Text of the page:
altLabs is dedicated to the safe and beneficial development and use of emerging technologies. We consider the risks that key technologies, like artificial intelligence and biotechnology, may pose to current and future generations. We develop strategies and policies to promote responsible technological development, as well as directly design, build and test technologies ourselves.
Genetic Engineering Attribution
Genetic engineers modify an organism’s DNA to alter its function. This process underpins many scientific discoveries, improving our knowledge of the natural world and guiding the production of new medicines and more sustainable manufacturing techniques. At the moment, however, if you were to stumble upon a genetically modified organism, there would be no way to reliably determine where it came from or who engineered it. Policymakers call this the attribution problem. Without solving attribution there is anonymity. Without adequate attribution, some might be tempted to dodge accountability for their actions, neglecting to engage and get consent from the communities affected by their work, or even deliberately using genetic engineering to cause harm.
We believe that developing technologies which improve accountability and transparency in genetic engineering will help realize the positive impact of this technology while improving safety and security. That’s why we are working to build computational tools, powered by machine learning, to trace the DNA sequence of genetically engineered organisms back to the responsible laboratory, which we call “Genetic Engineering Attribution.”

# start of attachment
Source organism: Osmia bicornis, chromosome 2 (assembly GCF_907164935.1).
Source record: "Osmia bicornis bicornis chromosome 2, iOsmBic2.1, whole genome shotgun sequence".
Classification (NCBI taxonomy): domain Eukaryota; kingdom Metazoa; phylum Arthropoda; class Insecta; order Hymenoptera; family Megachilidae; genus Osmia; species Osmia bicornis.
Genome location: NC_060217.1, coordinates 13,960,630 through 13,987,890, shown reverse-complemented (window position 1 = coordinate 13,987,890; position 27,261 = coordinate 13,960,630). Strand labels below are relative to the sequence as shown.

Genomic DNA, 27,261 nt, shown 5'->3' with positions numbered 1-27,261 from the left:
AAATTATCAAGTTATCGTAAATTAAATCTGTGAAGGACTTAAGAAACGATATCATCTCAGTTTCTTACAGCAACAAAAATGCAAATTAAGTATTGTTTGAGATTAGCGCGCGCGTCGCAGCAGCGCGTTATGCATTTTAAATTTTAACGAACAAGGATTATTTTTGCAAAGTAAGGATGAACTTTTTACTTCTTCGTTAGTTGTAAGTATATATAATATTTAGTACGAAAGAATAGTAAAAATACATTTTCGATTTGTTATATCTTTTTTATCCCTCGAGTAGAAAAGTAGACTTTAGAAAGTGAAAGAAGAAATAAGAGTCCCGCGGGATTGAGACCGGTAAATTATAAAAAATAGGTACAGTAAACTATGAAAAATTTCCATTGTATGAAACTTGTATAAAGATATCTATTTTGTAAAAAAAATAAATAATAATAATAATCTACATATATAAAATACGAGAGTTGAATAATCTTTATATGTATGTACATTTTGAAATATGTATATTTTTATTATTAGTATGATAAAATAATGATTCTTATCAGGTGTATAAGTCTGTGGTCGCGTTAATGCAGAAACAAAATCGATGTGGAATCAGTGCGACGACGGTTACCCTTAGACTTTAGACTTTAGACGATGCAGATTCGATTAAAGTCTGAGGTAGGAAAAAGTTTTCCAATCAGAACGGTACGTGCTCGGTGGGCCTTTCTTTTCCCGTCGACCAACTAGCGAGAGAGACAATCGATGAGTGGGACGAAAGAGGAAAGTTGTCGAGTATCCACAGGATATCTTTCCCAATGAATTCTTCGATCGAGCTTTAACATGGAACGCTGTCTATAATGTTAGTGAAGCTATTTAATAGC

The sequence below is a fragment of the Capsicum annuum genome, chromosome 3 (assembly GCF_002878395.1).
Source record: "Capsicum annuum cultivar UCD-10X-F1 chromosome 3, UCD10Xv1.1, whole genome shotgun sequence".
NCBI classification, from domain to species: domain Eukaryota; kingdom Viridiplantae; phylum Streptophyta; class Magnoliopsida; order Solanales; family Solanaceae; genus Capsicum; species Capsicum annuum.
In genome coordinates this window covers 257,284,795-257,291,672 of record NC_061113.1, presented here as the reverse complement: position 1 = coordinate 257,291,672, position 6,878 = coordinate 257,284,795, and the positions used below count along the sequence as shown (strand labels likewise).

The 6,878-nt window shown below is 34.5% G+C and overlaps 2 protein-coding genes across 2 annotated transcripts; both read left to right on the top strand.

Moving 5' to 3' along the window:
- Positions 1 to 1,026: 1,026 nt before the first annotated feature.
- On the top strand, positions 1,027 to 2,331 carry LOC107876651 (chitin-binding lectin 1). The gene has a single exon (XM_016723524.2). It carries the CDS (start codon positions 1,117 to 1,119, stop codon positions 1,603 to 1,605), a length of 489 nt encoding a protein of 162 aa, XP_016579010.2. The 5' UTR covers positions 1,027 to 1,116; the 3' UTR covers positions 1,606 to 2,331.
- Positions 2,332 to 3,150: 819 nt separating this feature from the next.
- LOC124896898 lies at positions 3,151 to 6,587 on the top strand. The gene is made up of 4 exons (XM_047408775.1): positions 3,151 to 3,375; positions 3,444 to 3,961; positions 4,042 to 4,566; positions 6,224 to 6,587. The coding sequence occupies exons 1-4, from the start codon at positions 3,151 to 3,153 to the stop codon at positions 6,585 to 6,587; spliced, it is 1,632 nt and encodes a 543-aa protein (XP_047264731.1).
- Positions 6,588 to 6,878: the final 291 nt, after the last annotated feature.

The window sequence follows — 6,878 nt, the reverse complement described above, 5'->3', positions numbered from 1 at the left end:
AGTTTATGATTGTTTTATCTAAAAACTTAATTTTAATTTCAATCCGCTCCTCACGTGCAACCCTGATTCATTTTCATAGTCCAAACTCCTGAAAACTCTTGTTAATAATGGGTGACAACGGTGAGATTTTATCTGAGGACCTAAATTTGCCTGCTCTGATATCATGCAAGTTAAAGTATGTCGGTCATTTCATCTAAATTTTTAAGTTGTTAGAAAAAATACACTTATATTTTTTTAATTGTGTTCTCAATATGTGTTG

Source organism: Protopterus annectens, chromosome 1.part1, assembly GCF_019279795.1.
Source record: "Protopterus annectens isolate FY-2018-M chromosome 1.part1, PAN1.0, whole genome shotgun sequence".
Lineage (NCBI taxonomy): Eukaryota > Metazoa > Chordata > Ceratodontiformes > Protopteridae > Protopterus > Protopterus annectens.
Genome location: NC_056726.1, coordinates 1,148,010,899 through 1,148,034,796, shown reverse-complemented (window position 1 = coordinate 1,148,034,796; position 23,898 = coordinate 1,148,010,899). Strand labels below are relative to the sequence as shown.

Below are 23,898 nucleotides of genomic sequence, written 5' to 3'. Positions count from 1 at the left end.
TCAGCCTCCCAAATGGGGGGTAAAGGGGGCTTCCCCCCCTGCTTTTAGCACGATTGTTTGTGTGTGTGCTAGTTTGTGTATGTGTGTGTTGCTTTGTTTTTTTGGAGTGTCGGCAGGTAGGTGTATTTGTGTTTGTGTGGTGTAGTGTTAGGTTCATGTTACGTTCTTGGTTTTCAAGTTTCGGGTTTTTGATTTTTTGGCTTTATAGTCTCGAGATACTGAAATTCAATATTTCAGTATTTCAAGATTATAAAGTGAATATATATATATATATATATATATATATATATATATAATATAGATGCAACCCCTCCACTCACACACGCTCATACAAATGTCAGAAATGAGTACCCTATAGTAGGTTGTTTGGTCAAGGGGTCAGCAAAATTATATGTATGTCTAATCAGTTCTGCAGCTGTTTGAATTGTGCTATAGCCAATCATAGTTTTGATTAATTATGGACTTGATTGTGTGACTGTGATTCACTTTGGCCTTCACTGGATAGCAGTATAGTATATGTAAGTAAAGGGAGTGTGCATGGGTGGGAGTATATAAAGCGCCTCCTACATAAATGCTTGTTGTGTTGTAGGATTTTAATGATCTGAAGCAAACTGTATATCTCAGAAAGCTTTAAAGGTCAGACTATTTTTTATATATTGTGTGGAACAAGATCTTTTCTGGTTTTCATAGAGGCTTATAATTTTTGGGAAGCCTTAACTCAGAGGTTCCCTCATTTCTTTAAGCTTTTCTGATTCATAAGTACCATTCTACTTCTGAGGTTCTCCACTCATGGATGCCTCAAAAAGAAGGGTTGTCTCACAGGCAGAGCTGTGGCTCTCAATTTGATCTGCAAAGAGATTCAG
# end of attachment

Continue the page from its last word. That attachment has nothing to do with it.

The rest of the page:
Working with researchers from Harvard, MIT and elsewhere, altLabs researchers have recently published state-of-the-art models for predicting the lab of origin of engineered DNA. To improve on these results even further, altLabs has partnered with DrivenData to host the Genetic Engineering Attribution Challenge, the results of which will be announced in the near future.
Diagnostics are molecular probes which detect the presence or absence of a molecular marker associated with disease. As diagnostic technology improves, tests achieve higher accuracy, greater convenience, and lower cost. However, these tests still need to know what they are looking for. In other words, because they are designed to detect a known marker, they can only diagnose diseases we have already seen. If we are to be prepared for a new infectious disease, we will need to be able to detect and respond rapidly to something we have not seen before.
To make this happen, we will need to rethink how we approach diagnostics. We will also need to develop a suite of new technologies that can measure the right biological data and algorithms which can process that data into an accurate result. In this project, we are evaluating approaches to this problem, as well as mapping the landscape of technologies which might help us achieve early detection of new pathogens.